Having worked a busy approach control for more than 29 years I have to agree with those who mentioned that you slow to 250 KIAS before leaving 10,000' MSL on the descent if you'd been given a higher speed previously. Thousands of times I'l tell someone to maintain 320 KIAS at 10,000' MSL or above and when I descended them below 10,000" MSL expected them to slow first to 250 KIAS, then descend below 10,000' MSL and that is exactly what happened, even with Southwest! :)

747Whale wrote:
I was told to increase to 300. As soon as cleared below 10,000, I didn't need further clearance to slow, and was expected to slow to 10,000.

There are clean speeds on departure when I need to be faster than 250 knots; my minimum speed may be 280, for example. I'll include "request high speed climb," and ATC will approve it, though I neither need to ask for it, nor can ATC approve a deviation: it's automatically approved if performance dictates. It's good form to ask, though.


:checkmark: :checkmark:
Any views shared are strictly my own and do not a represent those of any former employer.
 
GalaxyFlyer
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Re: § 91.117 Aircraft speed

Mon Jan 14, 2019 4:58 pm

People need to remember that this is another regulation written in blood after several mid-airs in the Sixties involving high speed jets and small planes.
 
arcticcruiser
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Re: § 91.117 Aircraft speed

Mon Jan 14, 2019 5:10 pm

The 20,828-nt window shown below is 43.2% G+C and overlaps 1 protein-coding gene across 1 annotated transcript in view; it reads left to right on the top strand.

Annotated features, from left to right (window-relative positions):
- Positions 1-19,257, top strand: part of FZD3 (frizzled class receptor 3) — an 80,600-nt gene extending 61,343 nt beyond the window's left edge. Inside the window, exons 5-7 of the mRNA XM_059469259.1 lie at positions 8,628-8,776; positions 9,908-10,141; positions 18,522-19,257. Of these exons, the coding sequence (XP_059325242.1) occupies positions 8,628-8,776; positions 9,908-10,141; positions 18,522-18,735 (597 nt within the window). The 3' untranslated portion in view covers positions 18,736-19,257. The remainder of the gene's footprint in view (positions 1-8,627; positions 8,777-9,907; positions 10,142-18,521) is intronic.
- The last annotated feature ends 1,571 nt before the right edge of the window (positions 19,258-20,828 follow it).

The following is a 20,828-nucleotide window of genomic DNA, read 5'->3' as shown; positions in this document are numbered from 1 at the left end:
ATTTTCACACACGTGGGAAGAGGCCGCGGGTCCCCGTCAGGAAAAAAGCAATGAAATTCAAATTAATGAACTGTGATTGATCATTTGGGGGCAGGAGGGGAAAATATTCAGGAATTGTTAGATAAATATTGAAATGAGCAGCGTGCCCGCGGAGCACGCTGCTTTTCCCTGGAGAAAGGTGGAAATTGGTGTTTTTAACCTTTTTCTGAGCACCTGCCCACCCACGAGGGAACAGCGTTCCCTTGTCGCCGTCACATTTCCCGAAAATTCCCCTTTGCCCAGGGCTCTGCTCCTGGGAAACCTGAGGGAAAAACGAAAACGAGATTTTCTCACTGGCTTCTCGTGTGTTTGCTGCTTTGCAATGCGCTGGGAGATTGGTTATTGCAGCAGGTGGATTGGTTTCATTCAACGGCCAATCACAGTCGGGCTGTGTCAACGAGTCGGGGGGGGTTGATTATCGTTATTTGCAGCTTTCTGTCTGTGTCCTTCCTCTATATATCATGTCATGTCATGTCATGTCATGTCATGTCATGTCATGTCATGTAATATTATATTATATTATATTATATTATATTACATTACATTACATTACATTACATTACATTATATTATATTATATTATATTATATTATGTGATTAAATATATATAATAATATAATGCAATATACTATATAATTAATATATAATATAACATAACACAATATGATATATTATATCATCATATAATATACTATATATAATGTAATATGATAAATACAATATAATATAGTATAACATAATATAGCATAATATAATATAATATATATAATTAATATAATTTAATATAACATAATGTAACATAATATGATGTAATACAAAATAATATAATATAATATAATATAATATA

[list=][/list]
GalaxyFlyer wrote:
People need to remember that this is another regulation written in blood after several mid-airs in the Sixties involving high speed jets and small planes.


True. But based on politics and available technology at the time. Speeds higher than 250 below 10.000´ work in the rest of the World... and these were not all small planes.
 
GalaxyFlyer
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Re: § 91.117 Aircraft speed

Mon Jan 14, 2019 5:33 pm

In the rest of the world GA traffic at low altitudes is a small fraction of US traffic and well segregated from major airports. Ther is nothing like a TEB or Linden NJ airport in most countries. Then there’s bird strike protection to think of
 
LH707330
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Re: § 91.117 Aircraft speed

Mon Jan 14, 2019 6:18 pm

Here's a good article on the topic: http://code7700.com/airspace_class_b_woes.htm
 
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Starlionblue
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Re: § 91.117 Aircraft speed

Mon Jan 14, 2019 11:47 pm

GalaxyFlyer wrote:
People need to remember that this is another regulation written in blood after several mid-airs in the Sixties involving high speed jets and small planes.


The strict, no exceptions, speed regulation below 10000 is rather an American thing though. In other parts of the world, you'll see higher speeds than 250 below 10000 all the time, subject to ATC clearance.
"There are no stupid questions, but there are a lot of inquisitive idiots." - John Ringo
 
GalaxyFlyer
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Re: § 91.117 Aircraft speed

Tue Jan 15, 2019 12:47 am

True and experienced many times being approved for high speed; anyone for 310 knots on downwind for visual to Berlin?

GF
 
BoeingGuy
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Re: § 91.117 Aircraft speed

Tue Jan 15, 2019 8:10 pm

Starlionblue wrote:
GalaxyFlyer wrote: